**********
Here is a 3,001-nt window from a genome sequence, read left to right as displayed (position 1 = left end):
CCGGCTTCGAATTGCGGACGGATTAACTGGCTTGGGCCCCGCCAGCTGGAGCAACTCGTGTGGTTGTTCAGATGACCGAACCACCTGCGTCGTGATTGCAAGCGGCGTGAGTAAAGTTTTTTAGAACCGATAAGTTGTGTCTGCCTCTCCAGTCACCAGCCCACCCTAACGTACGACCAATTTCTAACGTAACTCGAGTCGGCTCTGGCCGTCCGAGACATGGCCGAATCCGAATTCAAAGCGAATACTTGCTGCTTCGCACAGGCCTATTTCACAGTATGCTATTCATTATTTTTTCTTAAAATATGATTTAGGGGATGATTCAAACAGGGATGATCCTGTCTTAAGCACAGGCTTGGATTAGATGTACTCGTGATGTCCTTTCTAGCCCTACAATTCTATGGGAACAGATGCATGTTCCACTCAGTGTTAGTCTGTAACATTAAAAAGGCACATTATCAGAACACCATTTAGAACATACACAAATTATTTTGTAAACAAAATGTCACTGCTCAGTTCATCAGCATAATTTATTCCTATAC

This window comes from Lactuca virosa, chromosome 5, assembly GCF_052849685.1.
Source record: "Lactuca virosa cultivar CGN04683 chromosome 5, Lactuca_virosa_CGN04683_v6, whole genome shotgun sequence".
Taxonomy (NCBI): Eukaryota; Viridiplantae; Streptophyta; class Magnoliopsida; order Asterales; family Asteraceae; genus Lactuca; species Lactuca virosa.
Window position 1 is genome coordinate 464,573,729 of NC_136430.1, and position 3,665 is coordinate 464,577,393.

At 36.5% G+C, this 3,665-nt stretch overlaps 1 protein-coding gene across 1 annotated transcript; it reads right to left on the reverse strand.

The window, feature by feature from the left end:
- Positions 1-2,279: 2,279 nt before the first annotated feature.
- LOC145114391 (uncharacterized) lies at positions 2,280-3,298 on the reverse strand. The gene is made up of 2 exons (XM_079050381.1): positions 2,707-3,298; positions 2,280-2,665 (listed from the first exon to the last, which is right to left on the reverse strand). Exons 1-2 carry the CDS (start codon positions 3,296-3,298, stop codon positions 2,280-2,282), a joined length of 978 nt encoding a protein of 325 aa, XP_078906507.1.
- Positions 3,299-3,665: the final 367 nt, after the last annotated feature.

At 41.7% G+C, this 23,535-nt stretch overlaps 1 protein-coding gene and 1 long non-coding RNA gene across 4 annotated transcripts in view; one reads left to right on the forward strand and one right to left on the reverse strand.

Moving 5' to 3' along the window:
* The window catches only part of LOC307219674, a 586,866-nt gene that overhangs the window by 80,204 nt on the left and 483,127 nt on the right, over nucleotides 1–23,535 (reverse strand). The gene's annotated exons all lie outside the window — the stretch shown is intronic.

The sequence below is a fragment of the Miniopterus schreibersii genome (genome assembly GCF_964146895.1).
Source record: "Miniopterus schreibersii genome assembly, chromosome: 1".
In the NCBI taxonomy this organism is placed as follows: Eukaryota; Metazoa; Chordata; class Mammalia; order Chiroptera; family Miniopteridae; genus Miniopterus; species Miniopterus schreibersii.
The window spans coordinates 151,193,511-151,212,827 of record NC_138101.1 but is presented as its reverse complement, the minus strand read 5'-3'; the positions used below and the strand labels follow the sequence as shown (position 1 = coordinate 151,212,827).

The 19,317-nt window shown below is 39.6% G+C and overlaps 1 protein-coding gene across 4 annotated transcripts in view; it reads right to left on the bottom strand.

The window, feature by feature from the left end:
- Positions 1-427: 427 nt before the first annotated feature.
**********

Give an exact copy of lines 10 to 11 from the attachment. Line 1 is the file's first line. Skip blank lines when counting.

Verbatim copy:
- LOC145114391 (uncharacterized) lies at positions 2,280-3,298 on the reverse strand. The gene is made up of 2 exons (XM_079050381.1): positions 2,707-3,298; positions 2,280-2,665 (listed from the first exon to the last, which is right to left on the reverse strand). Exons 1-2 carry the CDS (start codon positions 3,296-3,298, stop codon positions 2,280-2,282), a joined length of 978 nt encoding a protein of 325 aa, XP_078906507.1.
- Positions 3,299-3,665: the final 367 nt, after the last annotated feature.